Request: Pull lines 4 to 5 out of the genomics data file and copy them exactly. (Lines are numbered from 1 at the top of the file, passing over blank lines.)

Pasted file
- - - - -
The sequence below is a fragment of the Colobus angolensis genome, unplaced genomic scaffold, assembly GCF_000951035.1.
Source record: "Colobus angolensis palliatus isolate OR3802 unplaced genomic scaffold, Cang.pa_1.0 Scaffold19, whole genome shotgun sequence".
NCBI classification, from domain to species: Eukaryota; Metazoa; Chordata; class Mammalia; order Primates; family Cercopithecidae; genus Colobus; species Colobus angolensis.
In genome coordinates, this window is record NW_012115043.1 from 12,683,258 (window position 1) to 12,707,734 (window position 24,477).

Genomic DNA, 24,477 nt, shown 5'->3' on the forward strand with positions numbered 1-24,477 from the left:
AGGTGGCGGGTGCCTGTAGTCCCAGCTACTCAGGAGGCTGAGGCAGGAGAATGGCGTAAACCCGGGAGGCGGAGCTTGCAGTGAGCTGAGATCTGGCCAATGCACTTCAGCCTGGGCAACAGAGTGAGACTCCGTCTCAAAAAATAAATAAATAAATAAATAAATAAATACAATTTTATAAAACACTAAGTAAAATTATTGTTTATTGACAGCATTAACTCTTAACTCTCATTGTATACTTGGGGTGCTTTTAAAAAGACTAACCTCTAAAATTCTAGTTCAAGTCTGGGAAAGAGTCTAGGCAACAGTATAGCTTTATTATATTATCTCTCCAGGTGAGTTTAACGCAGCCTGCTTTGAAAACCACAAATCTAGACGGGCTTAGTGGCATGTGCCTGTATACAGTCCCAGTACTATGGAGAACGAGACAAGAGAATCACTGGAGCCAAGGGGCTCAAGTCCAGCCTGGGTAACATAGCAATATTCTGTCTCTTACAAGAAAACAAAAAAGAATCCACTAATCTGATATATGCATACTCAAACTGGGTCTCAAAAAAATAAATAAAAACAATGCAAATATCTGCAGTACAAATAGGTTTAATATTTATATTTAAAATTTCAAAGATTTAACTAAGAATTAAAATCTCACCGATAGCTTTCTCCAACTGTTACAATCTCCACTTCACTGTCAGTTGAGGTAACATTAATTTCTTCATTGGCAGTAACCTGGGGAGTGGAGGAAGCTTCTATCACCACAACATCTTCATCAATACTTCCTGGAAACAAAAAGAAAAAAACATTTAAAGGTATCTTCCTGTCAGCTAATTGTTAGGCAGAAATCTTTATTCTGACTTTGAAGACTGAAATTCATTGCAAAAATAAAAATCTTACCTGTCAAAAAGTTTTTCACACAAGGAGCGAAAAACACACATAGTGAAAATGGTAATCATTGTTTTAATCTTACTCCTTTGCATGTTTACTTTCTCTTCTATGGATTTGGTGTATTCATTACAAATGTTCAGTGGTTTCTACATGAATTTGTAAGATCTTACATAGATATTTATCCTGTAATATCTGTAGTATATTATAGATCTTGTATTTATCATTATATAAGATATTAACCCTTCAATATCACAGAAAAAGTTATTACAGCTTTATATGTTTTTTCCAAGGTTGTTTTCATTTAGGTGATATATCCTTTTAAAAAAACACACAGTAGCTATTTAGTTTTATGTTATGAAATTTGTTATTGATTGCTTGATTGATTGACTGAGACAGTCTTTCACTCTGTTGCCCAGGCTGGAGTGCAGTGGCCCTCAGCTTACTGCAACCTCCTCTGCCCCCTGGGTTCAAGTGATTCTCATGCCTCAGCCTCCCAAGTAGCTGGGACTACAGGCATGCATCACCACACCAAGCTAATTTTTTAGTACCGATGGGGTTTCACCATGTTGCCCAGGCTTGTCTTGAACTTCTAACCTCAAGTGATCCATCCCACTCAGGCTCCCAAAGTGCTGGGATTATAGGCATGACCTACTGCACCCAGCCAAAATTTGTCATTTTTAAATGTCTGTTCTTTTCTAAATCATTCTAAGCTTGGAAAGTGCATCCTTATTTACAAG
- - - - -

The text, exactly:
In genome coordinates, this window is record NW_012115043.1 from 12,683,258 (window position 1) to 12,707,734 (window position 24,477).

Genomic DNA, 24,477 nt, shown 5'->3' on the forward strand with positions numbered 1-24,477 from the left: